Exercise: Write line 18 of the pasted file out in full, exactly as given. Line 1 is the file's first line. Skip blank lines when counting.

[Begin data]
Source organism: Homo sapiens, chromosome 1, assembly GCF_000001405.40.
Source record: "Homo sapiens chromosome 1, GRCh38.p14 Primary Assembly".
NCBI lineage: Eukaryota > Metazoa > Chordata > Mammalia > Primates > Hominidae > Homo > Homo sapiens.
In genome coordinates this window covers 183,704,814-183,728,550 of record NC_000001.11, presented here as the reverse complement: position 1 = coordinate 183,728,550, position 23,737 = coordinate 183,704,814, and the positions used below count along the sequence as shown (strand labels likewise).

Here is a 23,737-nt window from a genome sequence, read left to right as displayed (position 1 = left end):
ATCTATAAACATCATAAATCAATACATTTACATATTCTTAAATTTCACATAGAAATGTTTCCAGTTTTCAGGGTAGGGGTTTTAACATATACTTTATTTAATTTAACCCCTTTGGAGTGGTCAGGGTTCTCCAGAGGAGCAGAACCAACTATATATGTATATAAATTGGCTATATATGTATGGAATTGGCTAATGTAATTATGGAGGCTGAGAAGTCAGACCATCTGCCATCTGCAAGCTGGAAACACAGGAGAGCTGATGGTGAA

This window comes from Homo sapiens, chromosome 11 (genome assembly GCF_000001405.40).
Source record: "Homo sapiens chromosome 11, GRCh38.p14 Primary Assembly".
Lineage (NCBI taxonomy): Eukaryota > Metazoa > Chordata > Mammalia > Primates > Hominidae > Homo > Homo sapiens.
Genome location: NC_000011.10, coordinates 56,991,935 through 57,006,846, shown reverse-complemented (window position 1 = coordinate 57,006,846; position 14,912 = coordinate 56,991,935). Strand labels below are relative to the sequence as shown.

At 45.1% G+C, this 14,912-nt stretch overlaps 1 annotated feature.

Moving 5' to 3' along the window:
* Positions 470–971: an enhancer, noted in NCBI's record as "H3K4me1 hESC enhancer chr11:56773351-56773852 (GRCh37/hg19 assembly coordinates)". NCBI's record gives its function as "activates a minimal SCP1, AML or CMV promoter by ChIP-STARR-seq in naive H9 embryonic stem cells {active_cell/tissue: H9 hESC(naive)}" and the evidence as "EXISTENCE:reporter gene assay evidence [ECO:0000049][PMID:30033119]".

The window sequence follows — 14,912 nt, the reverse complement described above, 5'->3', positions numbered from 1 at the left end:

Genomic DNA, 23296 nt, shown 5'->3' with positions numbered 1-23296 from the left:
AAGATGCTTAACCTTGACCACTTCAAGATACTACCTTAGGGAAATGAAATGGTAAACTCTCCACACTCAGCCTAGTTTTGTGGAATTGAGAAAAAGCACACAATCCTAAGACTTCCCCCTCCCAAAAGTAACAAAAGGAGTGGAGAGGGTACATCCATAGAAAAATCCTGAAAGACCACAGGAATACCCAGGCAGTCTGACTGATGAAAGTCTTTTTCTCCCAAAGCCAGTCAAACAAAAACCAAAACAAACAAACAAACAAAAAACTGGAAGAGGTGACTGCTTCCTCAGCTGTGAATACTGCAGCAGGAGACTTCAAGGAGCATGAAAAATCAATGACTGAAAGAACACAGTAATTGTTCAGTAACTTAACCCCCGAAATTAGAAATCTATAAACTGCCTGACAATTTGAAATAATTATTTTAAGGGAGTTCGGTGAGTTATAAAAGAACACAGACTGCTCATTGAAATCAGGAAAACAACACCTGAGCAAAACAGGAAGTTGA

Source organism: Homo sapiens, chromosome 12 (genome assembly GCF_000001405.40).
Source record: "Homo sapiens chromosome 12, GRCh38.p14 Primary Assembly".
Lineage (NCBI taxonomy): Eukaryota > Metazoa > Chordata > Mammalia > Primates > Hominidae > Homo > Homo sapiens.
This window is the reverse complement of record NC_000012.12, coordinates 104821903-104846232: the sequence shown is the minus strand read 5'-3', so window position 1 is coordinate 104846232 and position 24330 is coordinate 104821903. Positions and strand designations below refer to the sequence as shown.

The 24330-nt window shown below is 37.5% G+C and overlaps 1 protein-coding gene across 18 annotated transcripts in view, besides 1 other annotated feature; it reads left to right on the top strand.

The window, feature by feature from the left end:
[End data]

Source record: "Homo sapiens chromosome 12, GRCh38.p14 Primary Assembly".